Yoga, My Jewish Spiritual Journey
December 23, 2015
Posted by: Emily Lakritz, Program and Administrative Assistant
When I booked my flight to Bali for a month-long yoga teacher training, I can honestly say I was not thinking about my Jewish identity. Yet, the trip ended up connecting me to my family and my community in a way I never would have expected.
Growing up in an observant home – my stepfather is a rabbi – provided me a solid, traditional framework for understanding Judaism. Still, I’ve always had trouble relating to the concept of “religion.” I’ve felt conflicted about my Jewish identity, as though it were somehow assigned to me, rather than something I had the option to choose. Being Jewish was simply who I was, not a part of myself with which I strongly identified.
Yoga, on the other hand, has formed the perfect outlet. I came to yoga – or it came to me – at a time when I needed a devotional practice that was completely self-monitored. The teachings, and the ability to be guided by the experience I was receiving, helped me to connect to my spirituality. For years now yoga has helped me through transitions, relationships, and self-understanding in ways I never could have a dreamed of. It’s an integral part of my life.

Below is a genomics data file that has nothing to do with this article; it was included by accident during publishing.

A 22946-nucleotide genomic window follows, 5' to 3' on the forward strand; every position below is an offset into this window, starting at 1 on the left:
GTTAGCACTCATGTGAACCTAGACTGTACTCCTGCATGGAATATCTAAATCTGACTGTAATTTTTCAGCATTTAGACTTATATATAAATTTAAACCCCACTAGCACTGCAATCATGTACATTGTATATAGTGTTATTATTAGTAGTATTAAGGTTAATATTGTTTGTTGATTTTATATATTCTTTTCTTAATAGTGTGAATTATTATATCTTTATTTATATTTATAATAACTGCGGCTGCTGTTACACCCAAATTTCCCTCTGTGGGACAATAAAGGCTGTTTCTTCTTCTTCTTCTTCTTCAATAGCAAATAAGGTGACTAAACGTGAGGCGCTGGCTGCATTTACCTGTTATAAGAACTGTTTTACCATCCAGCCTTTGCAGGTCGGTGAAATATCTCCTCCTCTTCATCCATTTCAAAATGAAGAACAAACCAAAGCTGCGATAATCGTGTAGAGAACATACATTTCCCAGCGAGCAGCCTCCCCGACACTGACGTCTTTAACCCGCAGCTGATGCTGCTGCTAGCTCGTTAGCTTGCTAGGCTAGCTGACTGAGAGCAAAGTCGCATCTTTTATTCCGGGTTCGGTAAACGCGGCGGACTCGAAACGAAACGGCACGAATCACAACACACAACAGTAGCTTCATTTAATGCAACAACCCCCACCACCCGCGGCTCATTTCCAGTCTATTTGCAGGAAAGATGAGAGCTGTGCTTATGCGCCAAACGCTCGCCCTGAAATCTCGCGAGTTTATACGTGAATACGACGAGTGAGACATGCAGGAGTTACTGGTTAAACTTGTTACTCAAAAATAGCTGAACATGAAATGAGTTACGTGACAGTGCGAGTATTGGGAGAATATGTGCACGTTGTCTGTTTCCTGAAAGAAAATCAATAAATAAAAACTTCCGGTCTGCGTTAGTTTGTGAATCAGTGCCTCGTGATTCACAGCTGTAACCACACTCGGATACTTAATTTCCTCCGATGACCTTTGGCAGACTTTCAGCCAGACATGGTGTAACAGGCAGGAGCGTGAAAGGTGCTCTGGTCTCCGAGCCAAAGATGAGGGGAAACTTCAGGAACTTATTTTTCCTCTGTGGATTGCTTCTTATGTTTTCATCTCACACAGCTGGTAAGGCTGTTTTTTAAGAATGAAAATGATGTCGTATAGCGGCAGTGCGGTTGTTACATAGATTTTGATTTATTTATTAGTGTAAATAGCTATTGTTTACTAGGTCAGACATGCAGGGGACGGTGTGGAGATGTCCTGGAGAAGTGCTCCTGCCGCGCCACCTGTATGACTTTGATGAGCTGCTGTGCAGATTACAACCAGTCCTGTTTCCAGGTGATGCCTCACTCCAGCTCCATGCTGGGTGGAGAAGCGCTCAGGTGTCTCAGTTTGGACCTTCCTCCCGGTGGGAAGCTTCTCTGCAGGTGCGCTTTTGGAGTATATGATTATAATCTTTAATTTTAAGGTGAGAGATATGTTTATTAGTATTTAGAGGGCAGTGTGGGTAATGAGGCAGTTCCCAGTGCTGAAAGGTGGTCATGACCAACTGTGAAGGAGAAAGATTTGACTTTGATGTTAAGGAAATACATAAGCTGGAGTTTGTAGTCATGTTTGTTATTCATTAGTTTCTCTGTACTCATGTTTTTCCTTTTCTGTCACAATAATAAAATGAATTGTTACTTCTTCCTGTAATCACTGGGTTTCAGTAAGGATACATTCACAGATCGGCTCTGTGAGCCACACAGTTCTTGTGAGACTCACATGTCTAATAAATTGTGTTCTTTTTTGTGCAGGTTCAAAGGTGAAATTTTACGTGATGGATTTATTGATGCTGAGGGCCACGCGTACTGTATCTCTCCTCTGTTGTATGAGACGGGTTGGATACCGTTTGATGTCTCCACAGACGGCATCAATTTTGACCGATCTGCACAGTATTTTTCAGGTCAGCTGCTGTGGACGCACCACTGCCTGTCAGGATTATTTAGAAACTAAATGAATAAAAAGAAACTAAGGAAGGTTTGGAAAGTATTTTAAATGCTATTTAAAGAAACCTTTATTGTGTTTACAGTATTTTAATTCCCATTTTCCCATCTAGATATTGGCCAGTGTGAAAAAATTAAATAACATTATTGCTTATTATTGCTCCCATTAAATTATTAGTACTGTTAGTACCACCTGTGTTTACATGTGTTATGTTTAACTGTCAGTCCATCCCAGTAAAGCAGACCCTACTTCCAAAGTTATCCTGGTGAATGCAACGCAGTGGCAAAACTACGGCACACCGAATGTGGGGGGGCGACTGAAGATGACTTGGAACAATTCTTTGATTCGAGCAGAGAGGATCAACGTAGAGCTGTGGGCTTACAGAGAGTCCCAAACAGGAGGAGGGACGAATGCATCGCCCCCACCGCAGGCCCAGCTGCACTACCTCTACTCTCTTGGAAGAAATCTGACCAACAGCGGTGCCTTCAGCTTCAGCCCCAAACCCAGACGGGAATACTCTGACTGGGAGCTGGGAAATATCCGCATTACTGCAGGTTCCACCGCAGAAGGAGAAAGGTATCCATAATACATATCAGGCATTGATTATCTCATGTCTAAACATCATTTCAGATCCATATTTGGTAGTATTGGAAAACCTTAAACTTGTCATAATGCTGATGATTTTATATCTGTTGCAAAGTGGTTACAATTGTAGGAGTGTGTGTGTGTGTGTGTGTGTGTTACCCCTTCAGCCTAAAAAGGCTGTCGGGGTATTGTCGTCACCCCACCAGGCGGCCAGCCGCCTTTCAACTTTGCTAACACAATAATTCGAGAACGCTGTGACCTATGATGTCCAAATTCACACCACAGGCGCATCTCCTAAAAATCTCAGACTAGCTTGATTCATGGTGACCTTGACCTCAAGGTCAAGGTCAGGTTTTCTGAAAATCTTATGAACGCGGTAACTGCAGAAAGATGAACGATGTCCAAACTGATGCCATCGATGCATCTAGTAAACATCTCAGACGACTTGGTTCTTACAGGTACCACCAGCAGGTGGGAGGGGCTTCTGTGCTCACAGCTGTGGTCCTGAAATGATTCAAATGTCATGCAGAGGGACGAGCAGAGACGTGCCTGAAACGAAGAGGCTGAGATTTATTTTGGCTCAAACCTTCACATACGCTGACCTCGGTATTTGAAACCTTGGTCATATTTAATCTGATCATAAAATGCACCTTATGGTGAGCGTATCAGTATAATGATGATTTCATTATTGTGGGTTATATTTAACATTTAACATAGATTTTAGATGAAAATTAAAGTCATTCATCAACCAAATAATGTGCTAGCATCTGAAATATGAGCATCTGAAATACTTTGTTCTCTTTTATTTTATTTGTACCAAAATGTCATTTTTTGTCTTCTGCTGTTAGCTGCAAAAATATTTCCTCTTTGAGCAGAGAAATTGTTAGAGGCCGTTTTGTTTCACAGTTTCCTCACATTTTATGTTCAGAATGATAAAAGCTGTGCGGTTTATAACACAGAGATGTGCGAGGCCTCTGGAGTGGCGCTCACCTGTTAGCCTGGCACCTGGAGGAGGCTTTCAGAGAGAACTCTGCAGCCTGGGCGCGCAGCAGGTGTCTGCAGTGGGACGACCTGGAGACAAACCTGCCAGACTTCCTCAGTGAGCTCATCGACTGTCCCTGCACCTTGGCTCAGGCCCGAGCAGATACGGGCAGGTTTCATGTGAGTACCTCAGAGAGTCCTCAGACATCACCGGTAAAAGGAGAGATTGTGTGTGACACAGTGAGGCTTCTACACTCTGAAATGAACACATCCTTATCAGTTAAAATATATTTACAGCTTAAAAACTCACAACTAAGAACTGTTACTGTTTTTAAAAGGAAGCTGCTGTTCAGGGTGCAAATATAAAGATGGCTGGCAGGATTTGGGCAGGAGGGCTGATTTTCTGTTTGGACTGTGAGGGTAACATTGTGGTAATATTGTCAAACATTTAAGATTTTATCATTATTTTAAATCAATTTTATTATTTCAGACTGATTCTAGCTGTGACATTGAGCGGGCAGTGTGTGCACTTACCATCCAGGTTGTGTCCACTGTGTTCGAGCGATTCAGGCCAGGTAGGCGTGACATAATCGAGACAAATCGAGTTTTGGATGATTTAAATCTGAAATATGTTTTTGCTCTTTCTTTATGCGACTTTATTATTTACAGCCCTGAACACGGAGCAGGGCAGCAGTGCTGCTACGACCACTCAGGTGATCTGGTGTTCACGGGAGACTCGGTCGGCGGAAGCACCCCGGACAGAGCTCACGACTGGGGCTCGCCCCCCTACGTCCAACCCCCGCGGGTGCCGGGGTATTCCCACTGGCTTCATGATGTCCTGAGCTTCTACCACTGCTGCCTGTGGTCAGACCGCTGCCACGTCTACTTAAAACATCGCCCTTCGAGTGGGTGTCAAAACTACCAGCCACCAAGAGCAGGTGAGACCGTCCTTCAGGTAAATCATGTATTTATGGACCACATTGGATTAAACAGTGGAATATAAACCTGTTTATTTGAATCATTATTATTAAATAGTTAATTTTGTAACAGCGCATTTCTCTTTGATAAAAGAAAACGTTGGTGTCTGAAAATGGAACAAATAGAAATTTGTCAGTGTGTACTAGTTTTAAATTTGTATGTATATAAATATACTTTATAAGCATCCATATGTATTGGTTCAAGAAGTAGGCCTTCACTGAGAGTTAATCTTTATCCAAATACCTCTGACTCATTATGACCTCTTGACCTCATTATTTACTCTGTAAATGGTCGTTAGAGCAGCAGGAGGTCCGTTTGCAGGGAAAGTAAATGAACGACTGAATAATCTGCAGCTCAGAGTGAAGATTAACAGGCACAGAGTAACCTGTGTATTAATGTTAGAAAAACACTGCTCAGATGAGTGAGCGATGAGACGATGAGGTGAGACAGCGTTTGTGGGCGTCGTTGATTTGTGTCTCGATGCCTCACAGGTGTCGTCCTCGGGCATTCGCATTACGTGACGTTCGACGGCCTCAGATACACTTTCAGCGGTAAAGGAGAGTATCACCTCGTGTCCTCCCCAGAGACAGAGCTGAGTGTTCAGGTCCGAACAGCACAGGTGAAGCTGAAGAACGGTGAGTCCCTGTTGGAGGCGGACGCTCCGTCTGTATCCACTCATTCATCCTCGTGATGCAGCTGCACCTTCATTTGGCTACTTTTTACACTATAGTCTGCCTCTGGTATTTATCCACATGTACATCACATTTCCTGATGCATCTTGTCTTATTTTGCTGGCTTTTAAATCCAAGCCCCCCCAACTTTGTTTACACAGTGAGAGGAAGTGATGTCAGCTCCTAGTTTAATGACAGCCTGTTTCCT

When I began to dive deeper into my practice, I noticed a change in not only how I felt physically but how I interacted with the world around me. The teachings started to resonate and I felt a strong sense of community, a sense of commitment and an understanding of the importance of compassion. After some time I decided to pursue a teacher training, feeling that I should spread the teachings of a practice that so profoundly impacted my life.
It wasn’t until after my training in Bali, during a conversation with my stepdad about what I perceived to be the differences between yoga and religion, that I realized my view of Judaism was one-sided. I talked with him about mindfulness, devotion, connection and community, and as I continued to name aspects of yoga that have touched me, each would bring a Jewish teaching or lesson my stepdad could match to it. All the things I loved about my practice were the exact parts of Judaism that inspired him so much.
Everyone has their own spiritual journey, and to me it doesn’t matter what method you take. The only thing that truly matters is that whatever that path is makes you a better person, capable of serving and encouraging the rest of the world to do good. I believe it’s important for the Jewish community to continue to find ways for people to discover Jewish connection in ways unique to them.
My time at JCRC has taught me that there are many people in this world working tirelessly to bring acceptance, compassion and peace to a planet that desperately needs it. Whether you identify religiously, politically, ethnically or otherwise, it is organizations like JCRC that highlight our human connection and help us realize our longing for a world filled with love and peace.
Emily teaches yoga around the bay area; for more information you can reach her at firstname.lastname@example.org.
PHOTO: Emily performs a sun salutation (surya namaskara) during morning practice in Bali.